- Thomson Reuters
- Altice USA is rolling out a new ad-focused division, a4, which promises to help brands deliver targeted ads to specific audiences on TV and the web across the US.
- The company has made a series of ad-tech and data acquisitions over the past few years.
- It’s one of several cable and telecommunications giants trying to make inroads in advertising.
Low-profile cable distributor Altice USA wants to become a bigger player in both TV and digital advertising.
The company, a division of the European telecommunications company Altice, is rolling out a new ad-focused division dubbed a4 that promises to let advertisers use data to target specific consumers, whether they’re watching TV or surfing the web.
The 500-person division is the result of several recent acquisitions by Altice:
- In March last year, it purchased Audience Partners, a digital-data and targeting company.
- Later that month, it snatched up Teads, a web video ad-tech firm for more than $300 million.
- Then late last year, it grabbed Place Media, the “programmatic TV” startup.
- And of course, its parent company acquired Cablevision in 2016.
Now the plan is tie all those pieces together and build a cutting-edge advertising division.
What sets the company apart from the competition is that, thanks to its collection of tech and media pieces, it can anonymously identify people on multiple devices and use that knowledge to execute smarter campaigns, a4 president Paul Haddad said.
Altice has the technology to target specific TV households and web users
- Altice USA
For about the last four years, Altice has been using its Cablevision (now Optimum) set-top cable boxes to help it target ads to specific households. One house in New York might see an ad for a sports car, while the family next door might see an ad for a minivan.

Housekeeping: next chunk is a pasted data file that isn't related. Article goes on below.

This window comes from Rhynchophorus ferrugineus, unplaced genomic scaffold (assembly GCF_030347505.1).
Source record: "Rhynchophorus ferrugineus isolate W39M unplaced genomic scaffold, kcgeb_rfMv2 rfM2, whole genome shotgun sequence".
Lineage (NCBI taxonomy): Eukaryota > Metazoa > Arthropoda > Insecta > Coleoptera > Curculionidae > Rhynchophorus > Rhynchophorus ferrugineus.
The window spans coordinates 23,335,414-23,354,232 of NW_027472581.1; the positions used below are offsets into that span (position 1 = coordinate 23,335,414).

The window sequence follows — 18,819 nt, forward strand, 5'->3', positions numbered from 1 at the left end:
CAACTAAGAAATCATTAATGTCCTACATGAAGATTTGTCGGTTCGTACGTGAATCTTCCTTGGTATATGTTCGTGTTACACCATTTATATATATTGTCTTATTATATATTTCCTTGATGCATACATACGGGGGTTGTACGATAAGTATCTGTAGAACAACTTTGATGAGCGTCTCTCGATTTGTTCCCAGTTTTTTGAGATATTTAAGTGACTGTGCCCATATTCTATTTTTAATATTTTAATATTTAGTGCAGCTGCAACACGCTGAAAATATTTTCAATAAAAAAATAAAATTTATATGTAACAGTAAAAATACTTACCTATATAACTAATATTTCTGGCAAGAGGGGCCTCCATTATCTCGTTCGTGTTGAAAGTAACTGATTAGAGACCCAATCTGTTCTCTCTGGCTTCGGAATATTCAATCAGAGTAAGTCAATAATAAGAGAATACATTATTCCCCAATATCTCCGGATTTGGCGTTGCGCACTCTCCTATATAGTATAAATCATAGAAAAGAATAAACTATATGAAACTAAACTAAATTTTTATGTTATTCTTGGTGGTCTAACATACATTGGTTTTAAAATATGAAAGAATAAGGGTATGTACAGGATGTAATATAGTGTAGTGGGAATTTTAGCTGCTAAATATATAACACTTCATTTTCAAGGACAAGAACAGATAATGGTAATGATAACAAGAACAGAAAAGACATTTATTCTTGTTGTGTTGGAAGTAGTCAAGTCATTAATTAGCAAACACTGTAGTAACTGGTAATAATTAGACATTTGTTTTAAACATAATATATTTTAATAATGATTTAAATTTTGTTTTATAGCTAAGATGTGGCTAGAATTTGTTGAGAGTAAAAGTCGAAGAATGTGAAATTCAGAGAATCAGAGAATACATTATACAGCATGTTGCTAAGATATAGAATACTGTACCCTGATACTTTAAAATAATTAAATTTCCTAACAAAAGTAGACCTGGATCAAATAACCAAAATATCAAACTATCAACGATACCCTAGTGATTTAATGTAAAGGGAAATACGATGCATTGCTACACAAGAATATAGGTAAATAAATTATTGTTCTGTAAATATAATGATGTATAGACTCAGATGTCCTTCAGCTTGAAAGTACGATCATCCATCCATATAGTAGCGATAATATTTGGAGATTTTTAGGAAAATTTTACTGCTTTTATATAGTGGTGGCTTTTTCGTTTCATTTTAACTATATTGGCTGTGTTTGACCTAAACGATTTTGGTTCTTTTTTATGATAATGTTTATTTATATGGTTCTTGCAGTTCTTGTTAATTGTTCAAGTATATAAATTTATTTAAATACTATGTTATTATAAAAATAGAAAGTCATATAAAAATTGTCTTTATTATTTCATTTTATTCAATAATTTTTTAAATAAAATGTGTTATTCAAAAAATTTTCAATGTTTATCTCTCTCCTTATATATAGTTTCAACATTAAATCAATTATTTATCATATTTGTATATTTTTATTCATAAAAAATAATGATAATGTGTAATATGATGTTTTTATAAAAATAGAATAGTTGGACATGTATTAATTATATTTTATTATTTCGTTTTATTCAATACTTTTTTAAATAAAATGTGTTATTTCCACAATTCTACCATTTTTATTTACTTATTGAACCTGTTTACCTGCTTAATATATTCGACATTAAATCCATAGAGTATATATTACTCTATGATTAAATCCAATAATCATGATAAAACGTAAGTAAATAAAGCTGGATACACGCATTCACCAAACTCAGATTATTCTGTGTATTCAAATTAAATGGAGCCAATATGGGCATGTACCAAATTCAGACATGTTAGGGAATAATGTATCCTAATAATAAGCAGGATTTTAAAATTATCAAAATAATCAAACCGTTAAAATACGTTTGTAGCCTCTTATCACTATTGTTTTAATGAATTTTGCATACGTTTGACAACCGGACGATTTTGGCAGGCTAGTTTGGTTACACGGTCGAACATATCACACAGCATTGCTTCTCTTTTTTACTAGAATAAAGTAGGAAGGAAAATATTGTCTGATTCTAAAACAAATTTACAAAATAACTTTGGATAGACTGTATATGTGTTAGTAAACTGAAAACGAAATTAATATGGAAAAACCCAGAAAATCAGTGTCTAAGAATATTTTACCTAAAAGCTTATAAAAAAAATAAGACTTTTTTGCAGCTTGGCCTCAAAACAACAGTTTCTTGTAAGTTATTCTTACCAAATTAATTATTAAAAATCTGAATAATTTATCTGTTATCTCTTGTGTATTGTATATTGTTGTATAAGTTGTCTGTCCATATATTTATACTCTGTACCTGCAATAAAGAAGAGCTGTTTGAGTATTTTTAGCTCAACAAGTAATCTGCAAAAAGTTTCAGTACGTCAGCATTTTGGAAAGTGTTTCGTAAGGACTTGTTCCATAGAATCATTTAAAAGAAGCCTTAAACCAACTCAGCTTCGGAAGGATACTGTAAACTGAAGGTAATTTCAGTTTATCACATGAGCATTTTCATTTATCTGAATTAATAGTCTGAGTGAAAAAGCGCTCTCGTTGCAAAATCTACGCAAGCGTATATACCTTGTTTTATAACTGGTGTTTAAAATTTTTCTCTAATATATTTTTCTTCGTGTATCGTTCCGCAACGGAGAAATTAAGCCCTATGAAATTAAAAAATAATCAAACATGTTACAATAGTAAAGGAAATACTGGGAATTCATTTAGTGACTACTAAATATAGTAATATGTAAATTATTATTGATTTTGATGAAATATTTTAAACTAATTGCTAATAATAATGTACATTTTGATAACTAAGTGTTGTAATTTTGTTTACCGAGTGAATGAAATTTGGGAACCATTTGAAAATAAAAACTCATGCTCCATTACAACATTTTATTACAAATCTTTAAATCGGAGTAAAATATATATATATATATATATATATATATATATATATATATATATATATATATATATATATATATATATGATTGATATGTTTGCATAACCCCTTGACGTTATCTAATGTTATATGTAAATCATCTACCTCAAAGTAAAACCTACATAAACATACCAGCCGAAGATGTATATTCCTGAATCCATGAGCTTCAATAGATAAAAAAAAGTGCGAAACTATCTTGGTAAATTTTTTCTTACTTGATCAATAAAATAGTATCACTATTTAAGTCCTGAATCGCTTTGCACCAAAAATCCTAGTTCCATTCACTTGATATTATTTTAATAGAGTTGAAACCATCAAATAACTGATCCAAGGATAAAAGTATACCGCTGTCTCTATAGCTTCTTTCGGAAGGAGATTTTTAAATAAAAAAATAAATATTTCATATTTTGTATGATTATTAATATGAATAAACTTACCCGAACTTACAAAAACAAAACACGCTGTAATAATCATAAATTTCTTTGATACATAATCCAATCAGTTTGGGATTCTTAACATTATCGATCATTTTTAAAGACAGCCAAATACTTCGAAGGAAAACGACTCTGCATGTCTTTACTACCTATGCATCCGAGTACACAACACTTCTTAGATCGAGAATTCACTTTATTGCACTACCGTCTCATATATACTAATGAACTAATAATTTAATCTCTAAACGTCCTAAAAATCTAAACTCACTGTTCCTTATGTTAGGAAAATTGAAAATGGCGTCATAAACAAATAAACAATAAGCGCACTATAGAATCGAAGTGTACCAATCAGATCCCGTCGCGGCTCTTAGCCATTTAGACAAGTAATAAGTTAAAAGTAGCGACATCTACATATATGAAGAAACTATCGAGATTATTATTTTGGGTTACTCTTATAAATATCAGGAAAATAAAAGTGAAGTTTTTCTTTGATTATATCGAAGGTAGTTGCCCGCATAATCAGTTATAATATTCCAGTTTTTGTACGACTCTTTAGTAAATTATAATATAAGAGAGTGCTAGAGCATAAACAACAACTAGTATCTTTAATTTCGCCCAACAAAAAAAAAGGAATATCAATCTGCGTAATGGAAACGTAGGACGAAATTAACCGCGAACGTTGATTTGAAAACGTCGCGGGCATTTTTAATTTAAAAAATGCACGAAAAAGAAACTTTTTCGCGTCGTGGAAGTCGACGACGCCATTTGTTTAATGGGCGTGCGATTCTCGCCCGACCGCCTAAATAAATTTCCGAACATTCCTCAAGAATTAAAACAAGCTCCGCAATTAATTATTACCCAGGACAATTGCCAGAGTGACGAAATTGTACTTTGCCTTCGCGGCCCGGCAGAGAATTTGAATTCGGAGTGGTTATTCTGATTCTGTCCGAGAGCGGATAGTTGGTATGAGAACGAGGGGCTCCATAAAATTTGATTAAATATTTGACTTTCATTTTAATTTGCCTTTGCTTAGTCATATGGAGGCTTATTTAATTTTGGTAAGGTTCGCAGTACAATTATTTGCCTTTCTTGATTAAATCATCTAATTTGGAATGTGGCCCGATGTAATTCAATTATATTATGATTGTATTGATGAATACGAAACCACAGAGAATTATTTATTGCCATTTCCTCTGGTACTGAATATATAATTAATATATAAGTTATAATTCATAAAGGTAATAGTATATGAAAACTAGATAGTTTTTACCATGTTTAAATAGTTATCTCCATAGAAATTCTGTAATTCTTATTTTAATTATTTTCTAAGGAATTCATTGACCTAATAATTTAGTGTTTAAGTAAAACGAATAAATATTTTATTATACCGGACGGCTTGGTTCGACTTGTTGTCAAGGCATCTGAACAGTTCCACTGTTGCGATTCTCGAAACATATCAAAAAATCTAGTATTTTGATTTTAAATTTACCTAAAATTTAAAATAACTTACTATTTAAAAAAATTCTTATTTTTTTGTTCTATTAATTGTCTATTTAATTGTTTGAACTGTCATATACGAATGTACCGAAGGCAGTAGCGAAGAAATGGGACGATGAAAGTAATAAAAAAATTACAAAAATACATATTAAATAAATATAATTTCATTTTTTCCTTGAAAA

With the Place Media deal, Altice says it can replicate that same sort of “addressable” TV ad targeting across the country. It has deals with 10 of the top 12 US cable systems, including Charter and Cox, as well as cable networks such as Fox Sports, to sell TV ad time that can be targeted to specific audiences, Haddad said.
Beyond TV ads, Altice says it can specifically target consumers on the web with video ads, thanks to its Teads deal. The company’s vision is to let advertisers target specific audiences on a national basis, using whatever mix of TV ad time and web video ad inventory is most effective at a given moment.
To be sure, Altice has a ways to go before it becomes a huge contender in US ad market. And it’s not the only company looking to bridge TV and digital advertising. For example, on Wednesday rival cable distributors Comcast, Cox, and Charter announced a partnership to sell targeted TV ads in multiple US markets.
Other telecommunications companies, including AT&T and Verizon, are also aiming to use their unique consumer data to steal budgets in the ad business. But Haddad believes Altice has already put the puzzle together.
“People have been talking about this for a while, but we’ve actually been building it,” he said.